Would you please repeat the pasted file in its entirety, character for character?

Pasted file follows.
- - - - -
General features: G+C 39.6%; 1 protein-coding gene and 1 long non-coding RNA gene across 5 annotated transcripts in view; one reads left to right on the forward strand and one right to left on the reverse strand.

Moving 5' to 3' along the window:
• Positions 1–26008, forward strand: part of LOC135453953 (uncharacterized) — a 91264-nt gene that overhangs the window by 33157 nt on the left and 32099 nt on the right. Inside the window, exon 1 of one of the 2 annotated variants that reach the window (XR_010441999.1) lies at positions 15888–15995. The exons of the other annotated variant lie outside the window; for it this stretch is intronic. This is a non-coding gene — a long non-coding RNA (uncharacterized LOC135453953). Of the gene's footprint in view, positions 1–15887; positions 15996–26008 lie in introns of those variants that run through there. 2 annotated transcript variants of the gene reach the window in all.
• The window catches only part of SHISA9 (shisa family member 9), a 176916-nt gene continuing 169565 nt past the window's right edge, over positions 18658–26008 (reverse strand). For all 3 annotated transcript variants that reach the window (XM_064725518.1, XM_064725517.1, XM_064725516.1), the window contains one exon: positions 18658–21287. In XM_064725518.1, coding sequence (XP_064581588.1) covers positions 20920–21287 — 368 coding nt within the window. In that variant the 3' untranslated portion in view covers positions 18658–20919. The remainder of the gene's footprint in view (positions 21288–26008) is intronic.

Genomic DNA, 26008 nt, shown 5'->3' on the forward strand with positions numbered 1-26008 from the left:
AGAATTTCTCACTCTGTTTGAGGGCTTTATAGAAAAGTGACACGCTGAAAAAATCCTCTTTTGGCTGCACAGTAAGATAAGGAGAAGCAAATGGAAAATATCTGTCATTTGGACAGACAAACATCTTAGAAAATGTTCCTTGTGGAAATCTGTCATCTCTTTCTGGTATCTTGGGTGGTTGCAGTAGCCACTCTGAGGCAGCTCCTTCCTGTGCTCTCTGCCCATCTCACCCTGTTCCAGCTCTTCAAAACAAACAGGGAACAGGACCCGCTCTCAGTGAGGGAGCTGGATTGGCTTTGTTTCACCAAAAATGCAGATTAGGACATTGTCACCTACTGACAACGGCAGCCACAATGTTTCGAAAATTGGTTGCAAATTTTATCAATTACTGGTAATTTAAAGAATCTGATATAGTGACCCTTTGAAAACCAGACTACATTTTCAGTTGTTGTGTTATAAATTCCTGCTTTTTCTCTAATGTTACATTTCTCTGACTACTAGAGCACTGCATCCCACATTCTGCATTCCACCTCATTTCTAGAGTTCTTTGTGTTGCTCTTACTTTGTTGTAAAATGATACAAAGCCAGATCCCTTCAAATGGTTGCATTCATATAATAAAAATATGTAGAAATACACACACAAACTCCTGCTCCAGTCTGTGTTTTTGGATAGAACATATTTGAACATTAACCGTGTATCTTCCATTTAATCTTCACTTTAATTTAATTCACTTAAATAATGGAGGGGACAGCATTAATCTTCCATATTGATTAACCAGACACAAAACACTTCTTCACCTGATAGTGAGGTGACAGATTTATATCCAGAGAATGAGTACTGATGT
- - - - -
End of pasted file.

General features: G+C 39.6%; 1 protein-coding gene and 1 long non-coding RNA gene across 5 annotated transcripts in view; one reads left to right on the forward strand and one right to left on the reverse strand.

Moving 5' to 3' along the window:
• Positions 1–26008, forward strand: part of LOC135453953 (uncharacterized) — a 91264-nt gene that overhangs the window by 33157 nt on the left and 32099 nt on the right. Inside the window, exon 1 of one of the 2 annotated variants that reach the window (XR_010441999.1) lies at positions 15888–15995. The exons of the other annotated variant lie outside the window; for it this stretch is intronic. This is a non-coding gene — a long non-coding RNA (uncharacterized LOC135453953). Of the gene's footprint in view, positions 1–15887; positions 15996–26008 lie in introns of those variants that run through there. 2 annotated transcript variants of the gene reach the window in all.
• The window catches only part of SHISA9 (shisa family member 9), a 176916-nt gene continuing 169565 nt past the window's right edge, over positions 18658–26008 (reverse strand). For all 3 annotated transcript variants that reach the window (XM_064725518.1, XM_064725517.1, XM_064725516.1), the window contains one exon: positions 18658–21287. In XM_064725518.1, coding sequence (XP_064581588.1) covers positions 20920–21287 — 368 coding nt within the window. In that variant the 3' untranslated portion in view covers positions 18658–20919. The remainder of the gene's footprint in view (positions 21288–26008) is intronic.

Genomic DNA, 26008 nt, shown 5'->3' on the forward strand with positions numbered 1-26008 from the left:
AGAATTTCTCACTCTGTTTGAGGGCTTTATAGAAAAGTGACACGCTGAAAAAATCCTCTTTTGGCTGCACAGTAAGATAAGGAGAAGCAAATGGAAAATATCTGTCATTTGGACAGACAAACATCTTAGAAAATGTTCCTTGTGGAAATCTGTCATCTCTTTCTGGTATCTTGGGTGGTTGCAGTAGCCACTCTGAGGCAGCTCCTTCCTGTGCTCTCTGCCCATCTCACCCTGTTCCAGCTCTTCAAAACAAACAGGGAACAGGACCCGCTCTCAGTGAGGGAGCTGGATTGGCTTTGTTTCACCAAAAATGCAGATTAGGACATTGTCACCTACTGACAACGGCAGCCACAATGTTTCGAAAATTGGTTGCAAATTTTATCAATTACTGGTAATTTAAAGAATCTGATATAGTGACCCTTTGAAAACCAGACTACATTTTCAGTTGTTGTGTTATAAATTCCTGCTTTTTCTCTAATGTTACATTTCTCTGACTACTAGAGCACTGCATCCCACATTCTGCATTCCACCTCATTTCTAGAGTTCTTTGTGTTGCTCTTACTTTGTTGTAAAATGATACAAAGCCAGATCCCTTCAAATGGTTGCATTCATATAATAAAAATATGTAGAAATACACACACAAACTCCTGCTCCAGTCTGTGTTTTTGGATAGAACATATTTGAACATTAACCGTGTATCTTCCATTTAATCTTCACTTTAATTTAATTCACTTAAATAATGGAGGGGACAGCATTAATCTTCCATATTGATTAACCAGACACAAAACACTTCTTCACCTGATAGTGAGGTGACAGATTTATATCCAGAGAATGAGTACTGATGT